You might be at the end of a long shift and dealing with a challenging patient and their family might not be your ideal scenario. However, you must have the skill to put this to one side and provide the best experience possible; every time.

The hours are always going to be long especially in a time of government cuts and uncertainty; you must accept this as part of your role.

Outstanding Communication and Relationship Skills

An RGN can be working with a consultant one minute, a poorly patient the next, an overworked admin assistant or a distraught family, all within the space of an hour when they haven’t had time for lunch and have been ‘trying’ to get to the toilet for hours.

Welcome to the day in the life of an RGN!

With the scenario I have just painted being common, it’s imperative that the ability to communicate well and build good relationships is what makes a great RGN.

Nurses can solve problems only if they’re able to effectively communicate with patients and families, as well as the rest of the medical team they work with.

For patients, nurses are the face of the hospital and doctors depend on them for carrying out several tasks. A great nurse can strike the right balance between doctors’ and patients’ needs.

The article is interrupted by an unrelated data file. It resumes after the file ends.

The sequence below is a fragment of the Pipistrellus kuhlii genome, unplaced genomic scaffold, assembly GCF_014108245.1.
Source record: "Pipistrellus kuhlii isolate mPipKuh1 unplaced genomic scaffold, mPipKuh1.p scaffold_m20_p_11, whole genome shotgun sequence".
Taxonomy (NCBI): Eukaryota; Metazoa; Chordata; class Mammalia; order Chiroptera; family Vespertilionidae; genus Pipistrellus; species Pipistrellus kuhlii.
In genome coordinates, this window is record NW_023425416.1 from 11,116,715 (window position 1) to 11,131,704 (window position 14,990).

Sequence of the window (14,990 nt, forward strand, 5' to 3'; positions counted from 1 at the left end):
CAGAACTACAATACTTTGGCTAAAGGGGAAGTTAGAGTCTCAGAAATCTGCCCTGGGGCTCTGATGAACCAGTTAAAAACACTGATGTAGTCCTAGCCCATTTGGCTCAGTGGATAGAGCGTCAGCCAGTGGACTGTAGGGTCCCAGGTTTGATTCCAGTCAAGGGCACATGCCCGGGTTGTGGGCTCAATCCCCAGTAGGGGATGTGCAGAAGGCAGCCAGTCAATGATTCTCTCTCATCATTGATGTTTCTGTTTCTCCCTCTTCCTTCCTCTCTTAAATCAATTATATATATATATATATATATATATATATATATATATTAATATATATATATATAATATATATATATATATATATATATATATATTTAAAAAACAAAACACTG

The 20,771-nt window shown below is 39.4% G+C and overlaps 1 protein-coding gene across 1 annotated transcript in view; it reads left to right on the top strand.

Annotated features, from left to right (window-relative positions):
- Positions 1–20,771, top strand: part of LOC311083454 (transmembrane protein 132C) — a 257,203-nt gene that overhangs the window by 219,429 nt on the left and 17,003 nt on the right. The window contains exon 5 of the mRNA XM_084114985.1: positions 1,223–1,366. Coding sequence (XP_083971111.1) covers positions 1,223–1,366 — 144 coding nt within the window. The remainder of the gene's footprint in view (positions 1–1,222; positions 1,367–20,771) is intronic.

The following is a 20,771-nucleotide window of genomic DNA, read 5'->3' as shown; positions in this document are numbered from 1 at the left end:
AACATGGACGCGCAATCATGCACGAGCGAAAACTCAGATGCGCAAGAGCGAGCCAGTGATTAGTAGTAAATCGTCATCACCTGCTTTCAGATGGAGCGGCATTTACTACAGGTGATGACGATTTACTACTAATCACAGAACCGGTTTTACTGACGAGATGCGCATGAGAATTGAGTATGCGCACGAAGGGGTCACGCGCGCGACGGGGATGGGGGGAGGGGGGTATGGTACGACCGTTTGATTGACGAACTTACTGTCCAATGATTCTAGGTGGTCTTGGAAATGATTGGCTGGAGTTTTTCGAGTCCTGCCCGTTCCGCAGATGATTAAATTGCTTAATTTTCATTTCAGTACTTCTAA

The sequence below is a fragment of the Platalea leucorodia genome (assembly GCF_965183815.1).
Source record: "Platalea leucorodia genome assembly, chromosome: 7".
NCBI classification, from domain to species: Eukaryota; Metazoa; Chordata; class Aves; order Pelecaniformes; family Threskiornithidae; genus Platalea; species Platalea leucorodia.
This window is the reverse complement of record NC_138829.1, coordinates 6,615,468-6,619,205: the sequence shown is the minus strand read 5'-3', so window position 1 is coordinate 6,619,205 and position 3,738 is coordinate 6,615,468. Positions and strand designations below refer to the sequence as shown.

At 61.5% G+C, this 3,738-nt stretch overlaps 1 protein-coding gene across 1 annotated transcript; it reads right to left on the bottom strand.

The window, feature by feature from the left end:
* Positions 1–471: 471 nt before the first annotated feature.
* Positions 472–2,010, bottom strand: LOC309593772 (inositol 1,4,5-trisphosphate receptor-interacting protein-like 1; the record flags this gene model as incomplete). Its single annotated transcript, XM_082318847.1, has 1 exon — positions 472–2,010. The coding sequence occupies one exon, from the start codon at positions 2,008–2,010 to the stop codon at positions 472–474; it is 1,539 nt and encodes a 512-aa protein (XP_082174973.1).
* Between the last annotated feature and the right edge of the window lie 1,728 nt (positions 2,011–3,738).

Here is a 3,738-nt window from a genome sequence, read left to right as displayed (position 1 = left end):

Empathy

Have a conversation with a patient who is delighted with the recent medical treatment they have had, and the words, ‘great listener’ and ‘empathy’ are likely to be used.

It is the classic attitude everyone expects from a nurse - empathy.

In other words, the ability to share someone else's feelings or experiences by imagining what it would be like to be in that person's situation, and nurses are expected to do this daily.

The Ability to Handle Stress

Long hours, challenging situations, emotional rollercoasters and ill patients are all precursors to a stressful environment.

A nurse has to go through continuous mental and physical trauma and stress; it’s an undeniable part of the role.

The workload is heavy and hectic. In situations like these, it is critical to developing the skill to remain calm and focused no matter what is going on around you.

Then finally this….

A Sense Of Humour

In this post, I have highlighted some of the facts and truths about working as an RGN. Working in this role might be challenging but it’s also enjoyable; especially if you have a sense of humour, which is probably the prerequisite of a successful and fulfilled RGN!

Finding humour in difficult situations isn’t easy, but the nurses who can, manage stressful situations better.

 

Thanks,

Lynn

 

About Clayton Recruitment

Clayton Recruitment has been partnering with organisations across the country since 1989 and during that time has built up an enviable reputation for trust and reliability.

With specialist divisions covering Commercial, Financial, Industrial, Nursing, and Engineering appointments, on both a permanent and temporary basis. If you are looking for your next career move, we can help. Call us on 01772 259 121 or email us here.

If you would like to download our latest interview checklist, you can do so here.